Who is Alexander Fleming? Alexander Fleming biography, life story, discoveries and contributions to science.
Alexander Fleming; (1881-1955) British bacteriologist, who discovered lysozyme and penicillin. For his discovery of penicillin he shared the 1945 Nobel Prize in physiology or medicine with two other British scientists-Howard Walter Florey and Ernst Boris Chain-who had studied it later.
Contributions to Science:
Fleming became interested in the problems of disinfection and the use of antiseptics on wounds during World War I, and af ter the war he continued to search for antibacterial substances that were not toxic to normal tissues. Although antibiotics are commonly thought of as a post-World War II development, Fleming in his obel lecture pointed out, “To my generation of bacteriologists the inhibition of one microbe by another was commonplace.”
In 1921, Fleming isolated and deseribed such an antibacterial agent, which he called lysozyme. Lysozyme is an enzyme found in tears and muceous secretions as well as in egg albumin and other natural substances. it inhibits certain bacteria, but not those that are harmful to man. This discovery stimulated Fleming’s interest, however, and he eontinued to search for antibacterial substances. In the fall of 1928, while experimenting with staphylococcus bacteria cultures, Fleming noted that one eulture plate that had been exposed to the laboratory air for a few days was contaminated by a mold and that the bacteria had dissolved and failed to grow in an area around the mold. He identified the mold as a species of Penicillium and named the powerful antibacterial substance, which is a by-product of the mold’s growth, penicillin. He then found that penicillin was nontoxic and that it inhibited the growth of many harmful bacteria.
Fleming’ s discovery of penicillin has often been described as an example of pure chance in the advancement of science. It was chance that penicillin has a remarkably low toxicity for normal body cells while being active against many of the bacteria most harmful to man. It was not chance, however, that Fleming discovered such an agent, for he had long been looking for one. Fleming deseribed penicillin in a paper published in 1929, but thereafter, apparently because the chemica means at his disposal were insufficient, he was not able to obtain a sufficient quantity of the drug to use it in humans. It was not until 12 years later that Florey and Chain were able to obtain and purify enough penicillin for a clinical trial.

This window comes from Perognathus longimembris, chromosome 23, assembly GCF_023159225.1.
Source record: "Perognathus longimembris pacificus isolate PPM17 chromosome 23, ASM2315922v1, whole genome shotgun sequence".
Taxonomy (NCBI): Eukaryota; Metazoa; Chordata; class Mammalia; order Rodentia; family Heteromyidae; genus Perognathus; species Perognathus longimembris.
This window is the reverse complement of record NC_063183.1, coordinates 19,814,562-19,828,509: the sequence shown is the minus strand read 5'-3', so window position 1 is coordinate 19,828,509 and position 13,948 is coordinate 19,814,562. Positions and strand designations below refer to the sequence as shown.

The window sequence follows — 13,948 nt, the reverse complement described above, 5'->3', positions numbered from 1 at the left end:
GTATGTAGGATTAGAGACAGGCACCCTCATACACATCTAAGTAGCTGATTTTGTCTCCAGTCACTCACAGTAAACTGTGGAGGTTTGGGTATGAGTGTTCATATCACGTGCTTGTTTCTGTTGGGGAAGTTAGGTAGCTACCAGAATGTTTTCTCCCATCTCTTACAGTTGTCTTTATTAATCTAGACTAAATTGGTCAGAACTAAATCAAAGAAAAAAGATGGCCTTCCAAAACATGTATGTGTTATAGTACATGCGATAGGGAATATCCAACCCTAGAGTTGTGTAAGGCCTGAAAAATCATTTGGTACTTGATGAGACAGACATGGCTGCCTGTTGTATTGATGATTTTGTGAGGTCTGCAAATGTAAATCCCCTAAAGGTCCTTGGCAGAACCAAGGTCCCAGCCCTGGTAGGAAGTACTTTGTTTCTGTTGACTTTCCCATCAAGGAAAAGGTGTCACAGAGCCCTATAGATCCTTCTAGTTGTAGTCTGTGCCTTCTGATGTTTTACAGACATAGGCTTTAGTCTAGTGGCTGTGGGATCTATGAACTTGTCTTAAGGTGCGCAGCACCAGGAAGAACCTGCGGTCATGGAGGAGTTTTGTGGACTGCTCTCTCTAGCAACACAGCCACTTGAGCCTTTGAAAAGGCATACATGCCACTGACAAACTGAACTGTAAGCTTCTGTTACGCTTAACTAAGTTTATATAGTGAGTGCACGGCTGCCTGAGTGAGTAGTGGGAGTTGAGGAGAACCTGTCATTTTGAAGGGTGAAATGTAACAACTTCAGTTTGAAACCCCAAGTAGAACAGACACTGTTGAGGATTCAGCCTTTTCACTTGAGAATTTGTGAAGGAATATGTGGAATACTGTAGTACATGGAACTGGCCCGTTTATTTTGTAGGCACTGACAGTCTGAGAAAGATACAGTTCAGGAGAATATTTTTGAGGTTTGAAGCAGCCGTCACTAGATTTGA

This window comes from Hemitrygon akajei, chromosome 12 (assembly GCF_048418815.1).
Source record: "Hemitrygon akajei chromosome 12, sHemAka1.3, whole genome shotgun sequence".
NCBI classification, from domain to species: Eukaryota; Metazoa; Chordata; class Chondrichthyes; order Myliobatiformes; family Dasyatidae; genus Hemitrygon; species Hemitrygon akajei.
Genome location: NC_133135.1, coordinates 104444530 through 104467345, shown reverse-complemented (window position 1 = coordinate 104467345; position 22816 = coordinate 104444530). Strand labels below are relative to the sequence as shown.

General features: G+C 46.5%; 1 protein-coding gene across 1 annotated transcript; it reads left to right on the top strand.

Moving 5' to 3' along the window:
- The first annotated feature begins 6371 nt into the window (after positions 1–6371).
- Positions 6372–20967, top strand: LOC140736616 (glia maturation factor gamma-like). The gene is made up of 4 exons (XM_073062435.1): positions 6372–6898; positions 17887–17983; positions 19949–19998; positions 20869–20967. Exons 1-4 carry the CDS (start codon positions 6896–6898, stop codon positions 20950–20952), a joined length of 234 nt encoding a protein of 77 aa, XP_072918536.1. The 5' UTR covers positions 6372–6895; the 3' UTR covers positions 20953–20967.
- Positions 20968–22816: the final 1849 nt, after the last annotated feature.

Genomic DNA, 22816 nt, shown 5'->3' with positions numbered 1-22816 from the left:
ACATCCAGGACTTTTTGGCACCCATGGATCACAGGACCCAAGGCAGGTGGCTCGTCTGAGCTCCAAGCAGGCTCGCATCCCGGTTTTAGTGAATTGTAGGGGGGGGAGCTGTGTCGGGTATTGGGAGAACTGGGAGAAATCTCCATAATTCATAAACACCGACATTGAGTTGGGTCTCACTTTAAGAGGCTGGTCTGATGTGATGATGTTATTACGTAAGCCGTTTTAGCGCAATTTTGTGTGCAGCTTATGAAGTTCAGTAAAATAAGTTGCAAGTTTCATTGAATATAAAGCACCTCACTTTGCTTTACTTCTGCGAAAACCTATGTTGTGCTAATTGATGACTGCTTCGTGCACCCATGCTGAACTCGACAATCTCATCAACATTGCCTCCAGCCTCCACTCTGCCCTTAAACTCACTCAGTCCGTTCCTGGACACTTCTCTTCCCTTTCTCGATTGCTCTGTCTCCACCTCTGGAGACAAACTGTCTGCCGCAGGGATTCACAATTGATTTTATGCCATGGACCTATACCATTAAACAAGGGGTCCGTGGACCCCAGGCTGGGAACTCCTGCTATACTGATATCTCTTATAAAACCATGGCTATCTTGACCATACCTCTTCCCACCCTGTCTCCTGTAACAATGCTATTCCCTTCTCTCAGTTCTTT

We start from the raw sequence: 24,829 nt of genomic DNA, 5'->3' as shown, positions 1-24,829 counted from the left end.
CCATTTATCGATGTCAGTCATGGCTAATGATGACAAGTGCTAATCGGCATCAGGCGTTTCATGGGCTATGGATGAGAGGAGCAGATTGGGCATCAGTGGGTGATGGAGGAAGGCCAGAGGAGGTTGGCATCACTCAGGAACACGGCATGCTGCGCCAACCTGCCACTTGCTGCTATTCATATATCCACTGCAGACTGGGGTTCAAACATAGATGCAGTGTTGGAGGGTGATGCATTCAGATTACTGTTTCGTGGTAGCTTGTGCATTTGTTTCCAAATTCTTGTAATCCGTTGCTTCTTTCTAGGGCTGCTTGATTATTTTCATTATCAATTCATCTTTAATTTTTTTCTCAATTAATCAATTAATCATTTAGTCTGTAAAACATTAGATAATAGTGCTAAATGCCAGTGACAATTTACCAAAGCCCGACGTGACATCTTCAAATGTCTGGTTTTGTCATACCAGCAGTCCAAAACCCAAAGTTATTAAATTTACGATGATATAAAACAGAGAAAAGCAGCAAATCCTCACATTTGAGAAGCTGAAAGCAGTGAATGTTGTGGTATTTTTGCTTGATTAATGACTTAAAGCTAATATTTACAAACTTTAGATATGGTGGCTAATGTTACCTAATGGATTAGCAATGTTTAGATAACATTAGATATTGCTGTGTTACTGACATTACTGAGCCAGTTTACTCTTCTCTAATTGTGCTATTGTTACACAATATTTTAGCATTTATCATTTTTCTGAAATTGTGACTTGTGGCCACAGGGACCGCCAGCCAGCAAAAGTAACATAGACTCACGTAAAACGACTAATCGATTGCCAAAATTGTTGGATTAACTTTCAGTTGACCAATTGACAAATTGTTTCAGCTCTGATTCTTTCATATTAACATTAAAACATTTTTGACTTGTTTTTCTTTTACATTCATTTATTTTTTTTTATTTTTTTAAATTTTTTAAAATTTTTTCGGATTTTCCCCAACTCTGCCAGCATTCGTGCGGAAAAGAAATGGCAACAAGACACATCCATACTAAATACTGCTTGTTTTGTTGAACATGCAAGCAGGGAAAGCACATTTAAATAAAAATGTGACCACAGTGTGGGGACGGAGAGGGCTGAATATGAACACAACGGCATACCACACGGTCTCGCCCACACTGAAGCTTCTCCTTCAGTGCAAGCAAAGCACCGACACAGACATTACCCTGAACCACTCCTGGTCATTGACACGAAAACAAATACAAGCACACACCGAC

Alexander Fleming was born in Lochfield, Scotland, on Aug. 6, 1881. After preliminary schooling, he attended the Polytechnic in London. He then worked for four years in a shipping office before entering the medical school of St. Mary’s Hospital. He graduated in 1908 and began research in the laboratory of A.E. Wright, a pioneer immunologist.
After World War I, during which Fleming and Wright studied wound infections, they returned to St. Mary’s. Fleming became assistant director of the inoculation department and professor of bacteriology. After Wright’s death in 1947, he became director of what became the Wright-Fleming Institute. Fleming received many honorary degrees and awards, and in 1944, he and Florey were knighted. Fleming died of heart attack at his home in Chelsea, London on March ll, 1955.